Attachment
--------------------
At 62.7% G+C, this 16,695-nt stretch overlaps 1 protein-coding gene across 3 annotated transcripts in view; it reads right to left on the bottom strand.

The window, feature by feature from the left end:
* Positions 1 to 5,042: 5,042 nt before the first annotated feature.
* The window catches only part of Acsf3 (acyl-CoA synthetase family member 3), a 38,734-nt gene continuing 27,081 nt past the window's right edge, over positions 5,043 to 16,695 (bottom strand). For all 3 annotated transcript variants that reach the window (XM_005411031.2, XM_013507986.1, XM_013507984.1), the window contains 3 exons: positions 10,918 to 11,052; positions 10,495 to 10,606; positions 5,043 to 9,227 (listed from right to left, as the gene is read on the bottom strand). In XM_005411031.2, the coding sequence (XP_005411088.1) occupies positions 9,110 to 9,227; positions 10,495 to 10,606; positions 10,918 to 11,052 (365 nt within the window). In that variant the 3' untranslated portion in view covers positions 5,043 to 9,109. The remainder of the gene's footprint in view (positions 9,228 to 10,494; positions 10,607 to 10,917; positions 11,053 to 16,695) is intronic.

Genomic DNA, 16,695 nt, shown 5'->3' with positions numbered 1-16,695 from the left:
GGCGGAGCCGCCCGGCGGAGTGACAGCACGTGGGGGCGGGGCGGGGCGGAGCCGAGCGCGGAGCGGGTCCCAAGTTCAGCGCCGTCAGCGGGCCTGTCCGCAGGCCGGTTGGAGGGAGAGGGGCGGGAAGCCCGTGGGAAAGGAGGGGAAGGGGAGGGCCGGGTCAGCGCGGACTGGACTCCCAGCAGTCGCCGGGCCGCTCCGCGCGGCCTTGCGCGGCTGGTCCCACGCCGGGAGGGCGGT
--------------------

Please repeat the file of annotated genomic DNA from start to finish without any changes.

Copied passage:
At 62.7% G+C, this 16,695-nt stretch overlaps 1 protein-coding gene across 3 annotated transcripts in view; it reads right to left on the bottom strand.

The window, feature by feature from the left end:
* Positions 1 to 5,042: 5,042 nt before the first annotated feature.
* The window catches only part of Acsf3 (acyl-CoA synthetase family member 3), a 38,734-nt gene continuing 27,081 nt past the window's right edge, over positions 5,043 to 16,695 (bottom strand). For all 3 annotated transcript variants that reach the window (XM_005411031.2, XM_013507986.1, XM_013507984.1), the window contains 3 exons: positions 10,918 to 11,052; positions 10,495 to 10,606; positions 5,043 to 9,227 (listed from right to left, as the gene is read on the bottom strand). In XM_005411031.2, the coding sequence (XP_005411088.1) occupies positions 9,110 to 9,227; positions 10,495 to 10,606; positions 10,918 to 11,052 (365 nt within the window). In that variant the 3' untranslated portion in view covers positions 5,043 to 9,109. The remainder of the gene's footprint in view (positions 9,228 to 10,494; positions 10,607 to 10,917; positions 11,053 to 16,695) is intronic.

Genomic DNA, 16,695 nt, shown 5'->3' with positions numbered 1-16,695 from the left:
GGCGGAGCCGCCCGGCGGAGTGACAGCACGTGGGGGCGGGGCGGGGCGGAGCCGAGCGCGGAGCGGGTCCCAAGTTCAGCGCCGTCAGCGGGCCTGTCCGCAGGCCGGTTGGAGGGAGAGGGGCGGGAAGCCCGTGGGAAAGGAGGGGAAGGGGAGGGCCGGGTCAGCGCGGACTGGACTCCCAGCAGTCGCCGGGCCGCTCCGCGCGGCCTTGCGCGGCTGGTCCCACGCCGGGAGGGCGGT